by Carey King Thursday, January 5, 2012
In 2012, we should contemplate how much the period from 2002 to 2011 looked like 1973 to 1982. The earlier period, just a few decades ago, was marked by energy crises (instigated by global geopolitics). The U.S. had just ended a war that it couldn’t win; high energy prices threatened our ability to repay debts; the gold standard was abandoned, and the savings and loan crisis ended in many bank failures. Starting in the 1970s, we banded together and the energy crises brought about advances in energy efficiency, renewable technologies and the exploration for new oil and gas resources.
Today, we are in a global debt crisis. The U.S. has yet to fully remove itself from wars with no clear end; developed economies can’t grow while paying the going rates for oil and other energy sources (whether or not the rates are exacerbated by global geopolitics); and bank and debt defaults are likely not over. In 2012, will we begin to band together and bring about advances in society, and energy and economic policies? Possibly. But if 2011 is any indicator, cooperation is getting more difficult. But, of course, the future is inherently unpredictable.
Before we consider what will happen in the next year, we need to look at a couple of energy and economic fallacies that affected us last year (and for quite a few years) and that will likely continue through 2012.
First, there is the lack of recognition of the long-term role of the quantity and quality of energy resources in macroeconomic thinking and the rich world’s sluggish economic recovery. The ongoing trends, prices and usage of all natural resources, especially oil, must be reconsidered. Oil prices have fluctuated tremendously in the past 50 years, not to mention the last five. The fallacy is in thinking that oil prices will ever sink very low again: They won’t.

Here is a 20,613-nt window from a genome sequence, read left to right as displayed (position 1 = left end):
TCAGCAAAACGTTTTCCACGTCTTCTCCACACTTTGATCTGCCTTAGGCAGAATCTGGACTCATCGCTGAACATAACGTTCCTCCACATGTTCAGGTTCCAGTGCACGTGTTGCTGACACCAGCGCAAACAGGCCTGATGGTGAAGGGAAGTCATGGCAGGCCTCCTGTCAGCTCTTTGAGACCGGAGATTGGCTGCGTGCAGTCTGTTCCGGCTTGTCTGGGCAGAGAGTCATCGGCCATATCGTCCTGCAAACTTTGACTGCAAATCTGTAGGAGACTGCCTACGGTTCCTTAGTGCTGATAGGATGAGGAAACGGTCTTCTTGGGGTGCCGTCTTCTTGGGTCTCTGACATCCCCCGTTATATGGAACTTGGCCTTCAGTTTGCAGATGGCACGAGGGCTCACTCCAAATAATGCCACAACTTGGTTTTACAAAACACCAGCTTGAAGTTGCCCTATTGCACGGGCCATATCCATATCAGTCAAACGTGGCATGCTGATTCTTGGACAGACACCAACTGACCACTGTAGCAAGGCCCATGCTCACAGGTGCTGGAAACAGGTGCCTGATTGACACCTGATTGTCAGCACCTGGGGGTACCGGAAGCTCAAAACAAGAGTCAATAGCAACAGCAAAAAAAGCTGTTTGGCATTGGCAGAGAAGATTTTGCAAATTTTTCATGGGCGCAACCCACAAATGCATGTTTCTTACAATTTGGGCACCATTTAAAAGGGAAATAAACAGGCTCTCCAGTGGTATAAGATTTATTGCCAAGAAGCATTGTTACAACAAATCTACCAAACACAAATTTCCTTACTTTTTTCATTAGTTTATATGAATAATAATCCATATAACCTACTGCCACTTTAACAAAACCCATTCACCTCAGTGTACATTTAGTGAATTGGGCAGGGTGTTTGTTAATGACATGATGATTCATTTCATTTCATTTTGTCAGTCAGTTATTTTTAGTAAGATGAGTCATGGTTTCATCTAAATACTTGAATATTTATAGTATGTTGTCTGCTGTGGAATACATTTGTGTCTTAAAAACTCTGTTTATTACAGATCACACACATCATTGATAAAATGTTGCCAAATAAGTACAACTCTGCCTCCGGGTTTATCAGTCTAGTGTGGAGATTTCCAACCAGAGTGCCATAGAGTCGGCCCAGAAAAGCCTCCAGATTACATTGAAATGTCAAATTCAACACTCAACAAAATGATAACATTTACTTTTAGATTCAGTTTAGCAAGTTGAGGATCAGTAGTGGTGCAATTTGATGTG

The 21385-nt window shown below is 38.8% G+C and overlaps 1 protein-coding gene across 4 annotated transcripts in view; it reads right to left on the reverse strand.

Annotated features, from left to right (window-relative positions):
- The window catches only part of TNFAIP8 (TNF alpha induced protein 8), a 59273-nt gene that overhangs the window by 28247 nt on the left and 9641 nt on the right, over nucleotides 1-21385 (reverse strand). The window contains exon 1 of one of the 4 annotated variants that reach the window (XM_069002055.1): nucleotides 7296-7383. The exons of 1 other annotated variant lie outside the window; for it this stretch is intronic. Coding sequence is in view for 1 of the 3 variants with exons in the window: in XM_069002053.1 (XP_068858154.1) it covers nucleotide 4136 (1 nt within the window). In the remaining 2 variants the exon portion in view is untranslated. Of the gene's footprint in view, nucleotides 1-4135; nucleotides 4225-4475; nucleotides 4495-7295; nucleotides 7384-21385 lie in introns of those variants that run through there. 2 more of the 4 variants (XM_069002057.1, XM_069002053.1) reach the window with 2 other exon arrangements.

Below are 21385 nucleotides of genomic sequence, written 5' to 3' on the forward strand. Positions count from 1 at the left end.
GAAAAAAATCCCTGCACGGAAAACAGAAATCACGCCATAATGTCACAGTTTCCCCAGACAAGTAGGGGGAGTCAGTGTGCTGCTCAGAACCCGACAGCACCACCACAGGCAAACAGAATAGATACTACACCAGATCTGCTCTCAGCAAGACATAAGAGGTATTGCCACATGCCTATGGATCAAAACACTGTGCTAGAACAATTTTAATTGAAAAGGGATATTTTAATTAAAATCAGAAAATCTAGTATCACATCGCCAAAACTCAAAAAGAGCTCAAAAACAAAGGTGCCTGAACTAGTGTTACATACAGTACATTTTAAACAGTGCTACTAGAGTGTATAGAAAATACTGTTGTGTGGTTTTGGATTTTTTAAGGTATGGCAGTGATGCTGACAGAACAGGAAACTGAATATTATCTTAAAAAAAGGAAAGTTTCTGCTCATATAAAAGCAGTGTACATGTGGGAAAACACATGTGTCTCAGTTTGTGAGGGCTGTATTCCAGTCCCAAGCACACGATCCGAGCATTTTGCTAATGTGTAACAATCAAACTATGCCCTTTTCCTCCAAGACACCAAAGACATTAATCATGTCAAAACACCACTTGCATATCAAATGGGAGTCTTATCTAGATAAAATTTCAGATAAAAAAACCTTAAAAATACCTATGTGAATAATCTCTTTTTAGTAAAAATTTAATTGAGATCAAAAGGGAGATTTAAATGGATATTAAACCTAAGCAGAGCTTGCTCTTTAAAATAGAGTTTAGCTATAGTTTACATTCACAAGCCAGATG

The reason that high oil prices are not temporary is that it’s not getting easier to extract oil and the oil is never going to be higher quality than it is right now — or than it was in the past. The shallow, high-quality oil has been recovered. This means we’re now harvesting or will harvest oil from oil sands in Alberta; from deepwater wells off Brazil, western Africa, and the U.S. Gulf coast; and from smaller or mature fields in the traditional oil-producing regions. In other words, the “energy return on investment” — the EROI, or the amount of energy harvested versus the amount that’s spent to collect it — is significantly lower for new marginal fuels versus the fuels from the conventional oil that we consumed during the last century. Biofuels and large reserves of unconventional oil exist (such as oil shale), but they are of low EROI.
Just as with low-content mineral ores, if the oil EROI is low, prices must rise to make production economical. This rise in production cost increases nonlinearly as EROI decreases. Furthermore, because the marginal benefit of energy consumption in developing markets is higher, those markets can consume energy at higher prices than developed economies. This means that if I give a dollar (or in this case an extra unit of energy) to a poor person (say, in China), there is more overall economic benefit to that poor person than the economic benefit of giving that extra dollar or unit of energy to a rich person (say, in the U.S.). That is to say, today’s marginal oil resources require higher prices, which emerging markets can afford more than advanced economies can.